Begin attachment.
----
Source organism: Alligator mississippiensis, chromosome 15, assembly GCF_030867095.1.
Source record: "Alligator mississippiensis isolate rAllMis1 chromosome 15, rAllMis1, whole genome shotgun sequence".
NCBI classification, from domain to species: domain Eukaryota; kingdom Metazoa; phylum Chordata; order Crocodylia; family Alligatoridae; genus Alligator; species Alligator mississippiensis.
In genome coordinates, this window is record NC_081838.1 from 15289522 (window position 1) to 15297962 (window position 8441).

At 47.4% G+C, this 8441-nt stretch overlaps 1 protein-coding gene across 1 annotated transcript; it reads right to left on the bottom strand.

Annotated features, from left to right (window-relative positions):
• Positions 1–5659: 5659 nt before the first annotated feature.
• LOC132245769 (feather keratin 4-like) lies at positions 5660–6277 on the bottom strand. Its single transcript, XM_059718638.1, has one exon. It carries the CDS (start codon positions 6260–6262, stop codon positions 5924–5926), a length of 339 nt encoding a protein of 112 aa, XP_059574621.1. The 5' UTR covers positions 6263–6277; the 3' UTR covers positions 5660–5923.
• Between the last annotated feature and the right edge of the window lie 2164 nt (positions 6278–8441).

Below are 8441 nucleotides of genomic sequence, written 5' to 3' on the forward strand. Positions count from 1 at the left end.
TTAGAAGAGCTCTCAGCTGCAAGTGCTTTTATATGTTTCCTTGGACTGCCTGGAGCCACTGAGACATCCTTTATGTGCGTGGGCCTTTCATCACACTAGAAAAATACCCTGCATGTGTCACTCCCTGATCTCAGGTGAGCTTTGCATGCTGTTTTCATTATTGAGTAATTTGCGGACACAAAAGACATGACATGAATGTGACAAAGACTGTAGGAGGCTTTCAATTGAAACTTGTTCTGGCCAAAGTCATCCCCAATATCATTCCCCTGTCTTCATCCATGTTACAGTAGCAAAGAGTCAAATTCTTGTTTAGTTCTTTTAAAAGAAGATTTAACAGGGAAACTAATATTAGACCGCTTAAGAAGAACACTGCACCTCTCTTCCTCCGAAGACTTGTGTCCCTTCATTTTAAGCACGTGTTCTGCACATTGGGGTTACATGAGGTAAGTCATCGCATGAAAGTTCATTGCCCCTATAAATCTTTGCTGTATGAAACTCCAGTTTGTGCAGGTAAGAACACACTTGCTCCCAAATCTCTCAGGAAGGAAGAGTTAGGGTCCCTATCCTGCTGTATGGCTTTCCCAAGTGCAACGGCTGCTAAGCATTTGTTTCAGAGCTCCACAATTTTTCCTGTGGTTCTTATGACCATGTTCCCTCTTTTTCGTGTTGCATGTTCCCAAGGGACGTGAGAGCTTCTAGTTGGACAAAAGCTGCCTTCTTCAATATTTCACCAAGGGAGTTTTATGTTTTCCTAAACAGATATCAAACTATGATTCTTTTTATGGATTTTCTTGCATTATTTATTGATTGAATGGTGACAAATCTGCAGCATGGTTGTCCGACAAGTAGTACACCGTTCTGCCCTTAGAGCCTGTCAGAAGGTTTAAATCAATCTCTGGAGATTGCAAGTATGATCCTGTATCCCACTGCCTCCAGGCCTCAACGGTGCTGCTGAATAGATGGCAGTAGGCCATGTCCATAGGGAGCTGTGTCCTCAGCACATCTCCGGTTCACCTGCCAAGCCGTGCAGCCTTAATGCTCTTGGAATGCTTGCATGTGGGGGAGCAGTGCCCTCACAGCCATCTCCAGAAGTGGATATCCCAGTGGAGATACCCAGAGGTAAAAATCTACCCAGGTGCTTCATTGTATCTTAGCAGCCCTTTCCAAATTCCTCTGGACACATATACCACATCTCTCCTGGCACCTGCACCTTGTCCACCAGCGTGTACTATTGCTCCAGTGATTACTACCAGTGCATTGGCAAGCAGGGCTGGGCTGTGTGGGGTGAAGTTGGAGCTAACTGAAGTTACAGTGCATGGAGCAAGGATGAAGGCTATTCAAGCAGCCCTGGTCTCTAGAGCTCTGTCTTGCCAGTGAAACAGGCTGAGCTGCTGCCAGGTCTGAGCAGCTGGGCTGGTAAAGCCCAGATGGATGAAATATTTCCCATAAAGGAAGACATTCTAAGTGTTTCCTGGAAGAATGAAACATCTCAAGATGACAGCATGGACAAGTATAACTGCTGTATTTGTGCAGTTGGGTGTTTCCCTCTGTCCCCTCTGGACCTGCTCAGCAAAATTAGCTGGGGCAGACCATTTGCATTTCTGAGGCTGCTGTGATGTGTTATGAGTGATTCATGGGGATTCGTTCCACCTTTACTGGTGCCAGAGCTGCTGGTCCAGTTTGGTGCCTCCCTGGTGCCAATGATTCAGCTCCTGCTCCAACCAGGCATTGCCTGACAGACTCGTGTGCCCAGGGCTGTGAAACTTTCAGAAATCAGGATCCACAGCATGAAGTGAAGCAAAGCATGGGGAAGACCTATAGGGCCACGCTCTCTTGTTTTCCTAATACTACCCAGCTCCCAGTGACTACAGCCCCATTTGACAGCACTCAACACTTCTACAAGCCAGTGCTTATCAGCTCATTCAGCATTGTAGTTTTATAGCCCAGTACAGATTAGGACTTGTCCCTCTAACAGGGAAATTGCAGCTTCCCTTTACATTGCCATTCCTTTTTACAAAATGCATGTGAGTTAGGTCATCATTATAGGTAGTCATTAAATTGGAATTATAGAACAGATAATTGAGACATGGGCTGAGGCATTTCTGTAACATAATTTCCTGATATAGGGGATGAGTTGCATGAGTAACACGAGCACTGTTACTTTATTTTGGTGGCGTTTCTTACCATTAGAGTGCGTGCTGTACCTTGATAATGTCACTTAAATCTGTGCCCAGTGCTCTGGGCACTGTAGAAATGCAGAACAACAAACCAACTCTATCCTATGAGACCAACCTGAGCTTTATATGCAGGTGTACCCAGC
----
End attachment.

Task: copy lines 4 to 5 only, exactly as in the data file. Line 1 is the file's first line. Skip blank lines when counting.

In genome coordinates, this window is record NC_081838.1 from 15289522 (window position 1) to 15297962 (window position 8441).

At 47.4% G+C, this 8441-nt stretch overlaps 1 protein-coding gene across 1 annotated transcript; it reads right to left on the bottom strand.